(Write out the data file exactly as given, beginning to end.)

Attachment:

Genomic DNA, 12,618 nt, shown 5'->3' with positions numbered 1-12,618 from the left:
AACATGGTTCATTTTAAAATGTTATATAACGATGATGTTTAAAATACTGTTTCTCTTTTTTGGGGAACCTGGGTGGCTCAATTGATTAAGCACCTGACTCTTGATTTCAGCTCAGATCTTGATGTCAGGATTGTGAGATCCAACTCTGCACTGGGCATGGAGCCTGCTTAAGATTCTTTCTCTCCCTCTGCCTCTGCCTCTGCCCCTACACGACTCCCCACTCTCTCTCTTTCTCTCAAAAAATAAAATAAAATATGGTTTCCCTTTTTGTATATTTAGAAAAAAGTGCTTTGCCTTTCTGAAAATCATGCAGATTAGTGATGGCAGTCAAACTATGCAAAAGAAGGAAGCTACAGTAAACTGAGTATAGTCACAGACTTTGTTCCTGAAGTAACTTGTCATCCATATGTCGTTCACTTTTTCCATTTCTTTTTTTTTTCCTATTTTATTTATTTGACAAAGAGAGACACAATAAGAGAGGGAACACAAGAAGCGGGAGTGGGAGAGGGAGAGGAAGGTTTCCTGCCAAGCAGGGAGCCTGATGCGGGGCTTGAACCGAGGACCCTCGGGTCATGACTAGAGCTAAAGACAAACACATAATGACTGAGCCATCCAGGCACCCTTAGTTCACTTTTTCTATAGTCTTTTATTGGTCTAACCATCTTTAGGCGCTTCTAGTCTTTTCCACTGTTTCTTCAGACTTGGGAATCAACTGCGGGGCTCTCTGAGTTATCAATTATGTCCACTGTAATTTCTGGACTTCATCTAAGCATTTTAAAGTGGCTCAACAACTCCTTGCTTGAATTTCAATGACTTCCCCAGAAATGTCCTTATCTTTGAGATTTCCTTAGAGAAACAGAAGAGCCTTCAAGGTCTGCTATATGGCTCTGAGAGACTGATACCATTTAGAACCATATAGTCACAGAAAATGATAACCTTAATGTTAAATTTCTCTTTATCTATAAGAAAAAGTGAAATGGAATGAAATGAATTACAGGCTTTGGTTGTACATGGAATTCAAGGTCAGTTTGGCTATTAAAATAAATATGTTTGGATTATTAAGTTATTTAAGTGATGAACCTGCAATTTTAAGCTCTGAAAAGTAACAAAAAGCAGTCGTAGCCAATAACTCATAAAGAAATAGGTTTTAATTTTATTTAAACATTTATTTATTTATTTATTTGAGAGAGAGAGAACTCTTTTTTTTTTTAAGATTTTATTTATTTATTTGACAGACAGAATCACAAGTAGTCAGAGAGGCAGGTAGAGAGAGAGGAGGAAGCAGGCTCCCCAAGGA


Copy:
Genomic DNA, 12,618 nt, shown 5'->3' with positions numbered 1-12,618 from the left:
AACATGGTTCATTTTAAAATGTTATATAACGATGATGTTTAAAATACTGTTTCTCTTTTTTGGGGAACCTGGGTGGCTCAATTGATTAAGCACCTGACTCTTGATTTCAGCTCAGATCTTGATGTCAGGATTGTGAGATCCAACTCTGCACTGGGCATGGAGCCTGCTTAAGATTCTTTCTCTCCCTCTGCCTCTGCCTCTGCCCCTACACGACTCCCCACTCTCTCTCTTTCTCTCAAAAAATAAAATAAAATATGGTTTCCCTTTTTGTATATTTAGAAAAAAGTGCTTTGCCTTTCTGAAAATCATGCAGATTAGTGATGGCAGTCAAACTATGCAAAAGAAGGAAGCTACAGTAAACTGAGTATAGTCACAGACTTTGTTCCTGAAGTAACTTGTCATCCATATGTCGTTCACTTTTTCCATTTCTTTTTTTTTTCCTATTTTATTTATTTGACAAAGAGAGACACAATAAGAGAGGGAACACAAGAAGCGGGAGTGGGAGAGGGAGAGGAAGGTTTCCTGCCAAGCAGGGAGCCTGATGCGGGGCTTGAACCGAGGACCCTCGGGTCATGACTAGAGCTAAAGACAAACACATAATGACTGAGCCATCCAGGCACCCTTAGTTCACTTTTTCTATAGTCTTTTATTGGTCTAACCATCTTTAGGCGCTTCTAGTCTTTTCCACTGTTTCTTCAGACTTGGGAATCAACTGCGGGGCTCTCTGAGTTATCAATTATGTCCACTGTAATTTCTGGACTTCATCTAAGCATTTTAAAGTGGCTCAACAACTCCTTGCTTGAATTTCAATGACTTCCCCAGAAATGTCCTTATCTTTGAGATTTCCTTAGAGAAACAGAAGAGCCTTCAAGGTCTGCTATATGGCTCTGAGAGACTGATACCATTTAGAACCATATAGTCACAGAAAATGATAACCTTAATGTTAAATTTCTCTTTATCTATAAGAAAAAGTGAAATGGAATGAAATGAATTACAGGCTTTGGTTGTACATGGAATTCAAGGTCAGTTTGGCTATTAAAATAAATATGTTTGGATTATTAAGTTATTTAAGTGATGAACCTGCAATTTTAAGCTCTGAAAAGTAACAAAAAGCAGTCGTAGCCAATAACTCATAAAGAAATAGGTTTTAATTTTATTTAAACATTTATTTATTTATTTATTTGAGAGAGAGAGAACTCTTTTTTTTTTTAAGATTTTATTTATTTATTTGACAGACAGAATCACAAGTAGTCAGAGAGGCAGGTAGAGAGAGAGGAGGAAGCAGGCTCCCCAAGGA